what next?
  9. Yes, BMW/Honda had ABS for a long time already, mainly their top-shelf tourers (Goldwing/ K12 LT etc).
    The ZZR250 definitely HASN"t got ABS.
    Pulsing: A TINY bit of pulsing (you'd just about have to take the gloves off and then go and look for it) is normal.
    Ride another ZZR if you can, just for a minute or so for a comparo.

    If it's really noticable, gloves and all: Warped disc/ disc out-of-round (if it's a floating-dics the rivets might be sticky), one or both caliper bolts very loose or one missing, changed brake-fluid lately? checked the piston seals at the caliper? (could be filthy with brakedust and sticky), checked the piston-bore for crud/ corrosion?

    There are a few possibilities...
  10. There were a few Suzuki Bandit 1200's imported into Australia with ABS as well... I had one. It was a $2000 option.

    Technology for technologies sake? nah... it saved my life once (or at least serious pain) in the 30,000 kms I owened the bike.

    I reckon it paid for itself.
  11. Yeah forgot the B12 :) Bit of an orphan though....
    Rode a K12LT ABS for 4 weeks through the Euro-Alps some years back...and still undecided about ABS.
    Saved me once...then just about got me undone twice...decided to call it even after that.
  12. I agree, I love the ABS on my K1100 although I would like the option of turning it off when in the gravel.
    I am not so sure of the newer bikes with linked braking. Problems in gravel especially if you are applying brakes (front brake) and go back a gear. The extra engine braking locks the back wheel even if you haven’t applied the rear brake!! But then again nice braking on the blacktop.
  13. It only ever happens when I grab the brakes at those low speeds. In all honesty, I haven't done it at greater speeds (ie 60km/h+) yet. If I just brake normally such as, getting to an intersection, nothing feels wrong. Only when I grab for them.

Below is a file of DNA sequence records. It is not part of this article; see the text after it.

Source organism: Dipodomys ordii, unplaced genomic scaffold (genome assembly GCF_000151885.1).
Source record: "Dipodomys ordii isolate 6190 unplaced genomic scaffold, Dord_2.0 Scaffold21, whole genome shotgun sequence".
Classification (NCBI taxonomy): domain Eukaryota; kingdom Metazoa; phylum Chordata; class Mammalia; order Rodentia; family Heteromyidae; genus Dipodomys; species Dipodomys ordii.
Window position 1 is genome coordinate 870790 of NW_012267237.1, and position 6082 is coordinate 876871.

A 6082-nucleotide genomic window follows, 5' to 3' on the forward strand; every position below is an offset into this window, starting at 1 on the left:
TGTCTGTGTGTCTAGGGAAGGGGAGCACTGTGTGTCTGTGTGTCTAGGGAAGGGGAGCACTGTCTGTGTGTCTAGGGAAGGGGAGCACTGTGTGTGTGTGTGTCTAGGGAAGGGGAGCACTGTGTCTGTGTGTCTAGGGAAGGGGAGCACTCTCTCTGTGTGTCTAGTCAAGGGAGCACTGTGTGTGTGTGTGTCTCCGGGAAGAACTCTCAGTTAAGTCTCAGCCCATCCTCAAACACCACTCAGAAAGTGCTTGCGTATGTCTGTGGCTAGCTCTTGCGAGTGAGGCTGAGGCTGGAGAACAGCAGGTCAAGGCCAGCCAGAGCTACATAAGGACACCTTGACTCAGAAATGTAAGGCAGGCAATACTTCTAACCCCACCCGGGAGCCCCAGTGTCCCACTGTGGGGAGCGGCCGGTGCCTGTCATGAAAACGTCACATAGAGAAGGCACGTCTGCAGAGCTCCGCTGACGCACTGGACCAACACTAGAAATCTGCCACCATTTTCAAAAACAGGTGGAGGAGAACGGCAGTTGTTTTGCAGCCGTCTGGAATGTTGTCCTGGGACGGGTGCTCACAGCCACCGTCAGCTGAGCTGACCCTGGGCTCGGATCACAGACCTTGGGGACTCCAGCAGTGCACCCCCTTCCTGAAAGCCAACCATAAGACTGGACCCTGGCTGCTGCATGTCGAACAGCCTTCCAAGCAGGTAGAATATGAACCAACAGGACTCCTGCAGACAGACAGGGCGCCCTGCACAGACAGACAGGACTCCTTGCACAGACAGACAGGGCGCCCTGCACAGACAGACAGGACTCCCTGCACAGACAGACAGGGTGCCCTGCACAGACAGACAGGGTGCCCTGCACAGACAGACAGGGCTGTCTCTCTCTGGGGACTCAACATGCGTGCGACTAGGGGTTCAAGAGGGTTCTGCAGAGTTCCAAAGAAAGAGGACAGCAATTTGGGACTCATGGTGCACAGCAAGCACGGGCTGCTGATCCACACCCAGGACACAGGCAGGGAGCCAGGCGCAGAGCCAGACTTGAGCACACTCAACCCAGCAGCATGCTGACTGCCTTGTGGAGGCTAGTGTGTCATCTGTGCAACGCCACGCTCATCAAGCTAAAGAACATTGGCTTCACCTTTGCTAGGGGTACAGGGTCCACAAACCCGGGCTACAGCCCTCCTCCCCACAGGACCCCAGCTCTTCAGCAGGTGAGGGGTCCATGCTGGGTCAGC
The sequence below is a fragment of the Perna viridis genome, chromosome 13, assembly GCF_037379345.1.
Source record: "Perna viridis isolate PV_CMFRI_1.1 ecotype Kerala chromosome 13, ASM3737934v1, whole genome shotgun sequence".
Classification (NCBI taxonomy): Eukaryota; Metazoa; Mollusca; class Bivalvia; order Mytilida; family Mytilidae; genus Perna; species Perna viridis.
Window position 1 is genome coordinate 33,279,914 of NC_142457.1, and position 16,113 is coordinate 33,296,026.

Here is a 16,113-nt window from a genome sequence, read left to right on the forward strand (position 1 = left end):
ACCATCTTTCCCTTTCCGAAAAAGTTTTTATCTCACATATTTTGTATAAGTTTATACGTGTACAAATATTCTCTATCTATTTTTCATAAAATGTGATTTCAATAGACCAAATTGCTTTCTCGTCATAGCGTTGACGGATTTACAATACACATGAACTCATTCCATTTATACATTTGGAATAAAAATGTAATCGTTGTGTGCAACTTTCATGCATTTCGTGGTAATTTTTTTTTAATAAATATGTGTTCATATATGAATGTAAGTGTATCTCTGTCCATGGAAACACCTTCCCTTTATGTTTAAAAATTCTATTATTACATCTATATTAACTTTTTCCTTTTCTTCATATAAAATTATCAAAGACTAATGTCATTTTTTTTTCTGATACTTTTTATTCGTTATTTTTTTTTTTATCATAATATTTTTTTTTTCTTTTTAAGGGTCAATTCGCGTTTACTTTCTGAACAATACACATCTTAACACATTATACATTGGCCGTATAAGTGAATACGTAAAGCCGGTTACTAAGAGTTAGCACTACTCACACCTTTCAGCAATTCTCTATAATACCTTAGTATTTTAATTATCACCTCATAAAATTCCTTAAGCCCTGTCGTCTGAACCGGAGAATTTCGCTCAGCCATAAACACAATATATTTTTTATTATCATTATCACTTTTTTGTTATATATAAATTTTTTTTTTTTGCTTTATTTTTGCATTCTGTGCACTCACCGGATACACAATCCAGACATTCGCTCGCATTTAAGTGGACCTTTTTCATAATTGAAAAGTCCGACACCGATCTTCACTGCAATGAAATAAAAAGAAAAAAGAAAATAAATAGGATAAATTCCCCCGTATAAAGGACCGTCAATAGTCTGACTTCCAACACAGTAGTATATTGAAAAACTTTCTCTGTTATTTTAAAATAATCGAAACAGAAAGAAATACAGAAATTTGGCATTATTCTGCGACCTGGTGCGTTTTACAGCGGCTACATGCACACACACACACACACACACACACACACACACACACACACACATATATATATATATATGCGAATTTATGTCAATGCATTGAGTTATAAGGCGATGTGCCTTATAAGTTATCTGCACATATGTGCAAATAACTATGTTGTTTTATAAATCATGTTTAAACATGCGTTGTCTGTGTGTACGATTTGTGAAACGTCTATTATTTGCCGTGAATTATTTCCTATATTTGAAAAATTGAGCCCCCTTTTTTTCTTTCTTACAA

Actually I had a standstill off on thursday because of this problem. I was coming to an intersection, a station wagon in front of me, made a poor assumption and had to emergency brake at about 20km/h. The front wheel shuddered, so I tried to hold it straight. As I stopped, the wheel was at an angle, and I very slowly started to drop to the left. Left foot came out too late, and 'donk'.

    Maybe I should get the above checked out :?
  14. You won't have ABS.

    Some bikes linked the braking system to the folks in an attempt to counter front end dive. The systems had been abandoned pretty much by the end of the eighties, so I don't think yours would have them. If it has it just could need cleaning and seals etc.

    Also check for other front end looseness. It could be steering head bearings or worn folk sliders.

    Also the discs will be floating type. Check they are not floating too much.

    but as others have suggested check the tureness of the discs first.
  15. get those brakes checked out immediately!

    in the mean time, I'd check your tyre pressure, axle nuts, rear wheel alignment, chain slack...

    I think its mainly heavy touring bikes (e.g. CBR1000F) that have ABS and linked systems
  16. The ONLY time that a non-ABS bike may do better than the same bike with ABS brakes is
    1. On dirt (where the ABS brakes - particularly older ones - can have a tendency to cycle - hence you can turn them off on BMW GS's) ; or